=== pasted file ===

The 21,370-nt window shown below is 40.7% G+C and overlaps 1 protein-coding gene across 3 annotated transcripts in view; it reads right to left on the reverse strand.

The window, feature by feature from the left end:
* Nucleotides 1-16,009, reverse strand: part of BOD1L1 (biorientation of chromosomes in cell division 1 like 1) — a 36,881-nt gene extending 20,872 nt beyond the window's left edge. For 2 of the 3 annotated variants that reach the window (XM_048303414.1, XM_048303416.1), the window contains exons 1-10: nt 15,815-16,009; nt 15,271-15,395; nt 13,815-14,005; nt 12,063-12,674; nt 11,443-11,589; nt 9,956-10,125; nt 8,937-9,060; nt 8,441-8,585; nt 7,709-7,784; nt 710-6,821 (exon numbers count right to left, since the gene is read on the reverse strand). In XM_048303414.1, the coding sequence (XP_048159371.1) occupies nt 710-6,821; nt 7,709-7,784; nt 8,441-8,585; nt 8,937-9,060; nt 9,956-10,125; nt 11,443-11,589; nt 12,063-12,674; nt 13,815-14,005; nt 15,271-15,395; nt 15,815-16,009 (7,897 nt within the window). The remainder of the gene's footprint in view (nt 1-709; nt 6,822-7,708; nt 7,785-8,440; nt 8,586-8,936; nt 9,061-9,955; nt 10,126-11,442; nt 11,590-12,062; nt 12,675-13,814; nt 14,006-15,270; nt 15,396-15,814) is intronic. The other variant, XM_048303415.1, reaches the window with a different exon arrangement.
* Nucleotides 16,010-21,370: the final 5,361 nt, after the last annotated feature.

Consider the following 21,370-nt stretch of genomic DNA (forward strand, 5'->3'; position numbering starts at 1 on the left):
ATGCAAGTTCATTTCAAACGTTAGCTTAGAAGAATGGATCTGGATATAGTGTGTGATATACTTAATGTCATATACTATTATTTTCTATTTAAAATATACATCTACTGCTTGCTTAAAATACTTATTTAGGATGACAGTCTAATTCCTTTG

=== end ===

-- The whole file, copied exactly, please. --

The 21,370-nt window shown below is 40.7% G+C and overlaps 1 protein-coding gene across 3 annotated transcripts in view; it reads right to left on the reverse strand.

The window, feature by feature from the left end:
* Nucleotides 1-16,009, reverse strand: part of BOD1L1 (biorientation of chromosomes in cell division 1 like 1) — a 36,881-nt gene extending 20,872 nt beyond the window's left edge. For 2 of the 3 annotated variants that reach the window (XM_048303414.1, XM_048303416.1), the window contains exons 1-10: nt 15,815-16,009; nt 15,271-15,395; nt 13,815-14,005; nt 12,063-12,674; nt 11,443-11,589; nt 9,956-10,125; nt 8,937-9,060; nt 8,441-8,585; nt 7,709-7,784; nt 710-6,821 (exon numbers count right to left, since the gene is read on the reverse strand). In XM_048303414.1, the coding sequence (XP_048159371.1) occupies nt 710-6,821; nt 7,709-7,784; nt 8,441-8,585; nt 8,937-9,060; nt 9,956-10,125; nt 11,443-11,589; nt 12,063-12,674; nt 13,815-14,005; nt 15,271-15,395; nt 15,815-16,009 (7,897 nt within the window). The remainder of the gene's footprint in view (nt 1-709; nt 6,822-7,708; nt 7,785-8,440; nt 8,586-8,936; nt 9,061-9,955; nt 10,126-11,442; nt 11,590-12,062; nt 12,675-13,814; nt 14,006-15,270; nt 15,396-15,814) is intronic. The other variant, XM_048303415.1, reaches the window with a different exon arrangement.
* Nucleotides 16,010-21,370: the final 5,361 nt, after the last annotated feature.

Consider the following 21,370-nt stretch of genomic DNA (forward strand, 5'->3'; position numbering starts at 1 on the left):
ATGCAAGTTCATTTCAAACGTTAGCTTAGAAGAATGGATCTGGATATAGTGTGTGATATACTTAATGTCATATACTATTATTTTCTATTTAAAATATACATCTACTGCTTGCTTAAAATACTTATTTAGGATGACAGTCTAATTCCTTTG